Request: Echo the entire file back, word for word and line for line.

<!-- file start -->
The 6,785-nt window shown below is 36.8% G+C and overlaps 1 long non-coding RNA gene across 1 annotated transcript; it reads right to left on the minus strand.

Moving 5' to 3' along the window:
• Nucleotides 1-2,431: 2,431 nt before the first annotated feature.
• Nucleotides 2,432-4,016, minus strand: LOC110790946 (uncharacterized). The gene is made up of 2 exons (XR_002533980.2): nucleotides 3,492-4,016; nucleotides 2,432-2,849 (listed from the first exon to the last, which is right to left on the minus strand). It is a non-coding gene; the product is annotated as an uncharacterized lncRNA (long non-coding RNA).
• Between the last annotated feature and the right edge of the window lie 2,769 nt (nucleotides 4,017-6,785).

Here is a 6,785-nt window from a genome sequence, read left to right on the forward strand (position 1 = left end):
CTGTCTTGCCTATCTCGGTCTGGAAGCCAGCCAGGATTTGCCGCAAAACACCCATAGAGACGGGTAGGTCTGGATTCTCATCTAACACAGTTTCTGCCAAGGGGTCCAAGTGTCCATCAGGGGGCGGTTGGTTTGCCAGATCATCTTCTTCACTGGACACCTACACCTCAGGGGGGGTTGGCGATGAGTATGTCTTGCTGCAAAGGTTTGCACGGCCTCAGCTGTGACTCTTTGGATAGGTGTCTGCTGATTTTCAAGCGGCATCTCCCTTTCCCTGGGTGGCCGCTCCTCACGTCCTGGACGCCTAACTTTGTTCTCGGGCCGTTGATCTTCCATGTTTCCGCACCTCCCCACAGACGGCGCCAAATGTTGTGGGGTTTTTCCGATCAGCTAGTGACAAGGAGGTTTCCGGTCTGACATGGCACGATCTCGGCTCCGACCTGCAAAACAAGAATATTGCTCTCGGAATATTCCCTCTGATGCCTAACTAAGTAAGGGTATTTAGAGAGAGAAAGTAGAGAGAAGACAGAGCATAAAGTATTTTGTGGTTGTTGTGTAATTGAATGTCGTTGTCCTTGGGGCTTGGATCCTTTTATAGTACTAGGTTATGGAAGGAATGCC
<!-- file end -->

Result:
The 6,785-nt window shown below is 36.8% G+C and overlaps 1 long non-coding RNA gene across 1 annotated transcript; it reads right to left on the minus strand.

Moving 5' to 3' along the window:
• Nucleotides 1-2,431: 2,431 nt before the first annotated feature.
• Nucleotides 2,432-4,016, minus strand: LOC110790946 (uncharacterized). The gene is made up of 2 exons (XR_002533980.2): nucleotides 3,492-4,016; nucleotides 2,432-2,849 (listed from the first exon to the last, which is right to left on the minus strand). It is a non-coding gene; the product is annotated as an uncharacterized lncRNA (long non-coding RNA).
• Between the last annotated feature and the right edge of the window lie 2,769 nt (nucleotides 4,017-6,785).

Here is a 6,785-nt window from a genome sequence, read left to right on the forward strand (position 1 = left end):
CTGTCTTGCCTATCTCGGTCTGGAAGCCAGCCAGGATTTGCCGCAAAACACCCATAGAGACGGGTAGGTCTGGATTCTCATCTAACACAGTTTCTGCCAAGGGGTCCAAGTGTCCATCAGGGGGCGGTTGGTTTGCCAGATCATCTTCTTCACTGGACACCTACACCTCAGGGGGGGTTGGCGATGAGTATGTCTTGCTGCAAAGGTTTGCACGGCCTCAGCTGTGACTCTTTGGATAGGTGTCTGCTGATTTTCAAGCGGCATCTCCCTTTCCCTGGGTGGCCGCTCCTCACGTCCTGGACGCCTAACTTTGTTCTCGGGCCGTTGATCTTCCATGTTTCCGCACCTCCCCACAGACGGCGCCAAATGTTGTGGGGTTTTTCCGATCAGCTAGTGACAAGGAGGTTTCCGGTCTGACATGGCACGATCTCGGCTCCGACCTGCAAAACAAGAATATTGCTCTCGGAATATTCCCTCTGATGCCTAACTAAGTAAGGGTATTTAGAGAGAGAAAGTAGAGAGAAGACAGAGCATAAAGTATTTTGTGGTTGTTGTGTAATTGAATGTCGTTGTCCTTGGGGCTTGGATCCTTTTATAGTACTAGGTTATGGAAGGAATGCC